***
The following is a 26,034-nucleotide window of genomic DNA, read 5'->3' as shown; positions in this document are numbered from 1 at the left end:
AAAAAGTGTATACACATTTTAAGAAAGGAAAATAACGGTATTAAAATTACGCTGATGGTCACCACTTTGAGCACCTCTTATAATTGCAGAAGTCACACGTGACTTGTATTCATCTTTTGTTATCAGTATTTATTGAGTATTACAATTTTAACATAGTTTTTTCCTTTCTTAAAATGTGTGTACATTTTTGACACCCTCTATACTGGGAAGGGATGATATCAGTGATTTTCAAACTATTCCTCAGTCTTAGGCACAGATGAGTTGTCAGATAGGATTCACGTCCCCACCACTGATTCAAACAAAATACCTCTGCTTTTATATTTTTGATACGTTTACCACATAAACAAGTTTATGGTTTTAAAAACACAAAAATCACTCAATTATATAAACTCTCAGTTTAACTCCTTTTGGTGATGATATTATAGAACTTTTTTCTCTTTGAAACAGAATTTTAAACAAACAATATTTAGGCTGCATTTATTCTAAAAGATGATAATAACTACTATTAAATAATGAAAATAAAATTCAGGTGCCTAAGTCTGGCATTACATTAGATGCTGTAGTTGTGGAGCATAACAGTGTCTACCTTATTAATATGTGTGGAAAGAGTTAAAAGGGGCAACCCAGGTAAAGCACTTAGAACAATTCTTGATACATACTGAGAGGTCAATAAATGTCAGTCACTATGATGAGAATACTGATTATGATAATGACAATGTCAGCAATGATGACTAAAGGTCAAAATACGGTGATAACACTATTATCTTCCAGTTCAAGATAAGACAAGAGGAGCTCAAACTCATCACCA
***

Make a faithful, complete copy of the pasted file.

The following is a 26,034-nucleotide window of genomic DNA, read 5'->3' as shown; positions in this document are numbered from 1 at the left end:
AAAAAGTGTATACACATTTTAAGAAAGGAAAATAACGGTATTAAAATTACGCTGATGGTCACCACTTTGAGCACCTCTTATAATTGCAGAAGTCACACGTGACTTGTATTCATCTTTTGTTATCAGTATTTATTGAGTATTACAATTTTAACATAGTTTTTTCCTTTCTTAAAATGTGTGTACATTTTTGACACCCTCTATACTGGGAAGGGATGATATCAGTGATTTTCAAACTATTCCTCAGTCTTAGGCACAGATGAGTTGTCAGATAGGATTCACGTCCCCACCACTGATTCAAACAAAATACCTCTGCTTTTATATTTTTGATACGTTTACCACATAAACAAGTTTATGGTTTTAAAAACACAAAAATCACTCAATTATATAAACTCTCAGTTTAACTCCTTTTGGTGATGATATTATAGAACTTTTTTCTCTTTGAAACAGAATTTTAAACAAACAATATTTAGGCTGCATTTATTCTAAAAGATGATAATAACTACTATTAAATAATGAAAATAAAATTCAGGTGCCTAAGTCTGGCATTACATTAGATGCTGTAGTTGTGGAGCATAACAGTGTCTACCTTATTAATATGTGTGGAAAGAGTTAAAAGGGGCAACCCAGGTAAAGCACTTAGAACAATTCTTGATACATACTGAGAGGTCAATAAATGTCAGTCACTATGATGAGAATACTGATTATGATAATGACAATGTCAGCAATGATGACTAAAGGTCAAAATACGGTGATAACACTATTATCTTCCAGTTCAAGATAAGACAAGAGGAGCTCAAACTCATCACCA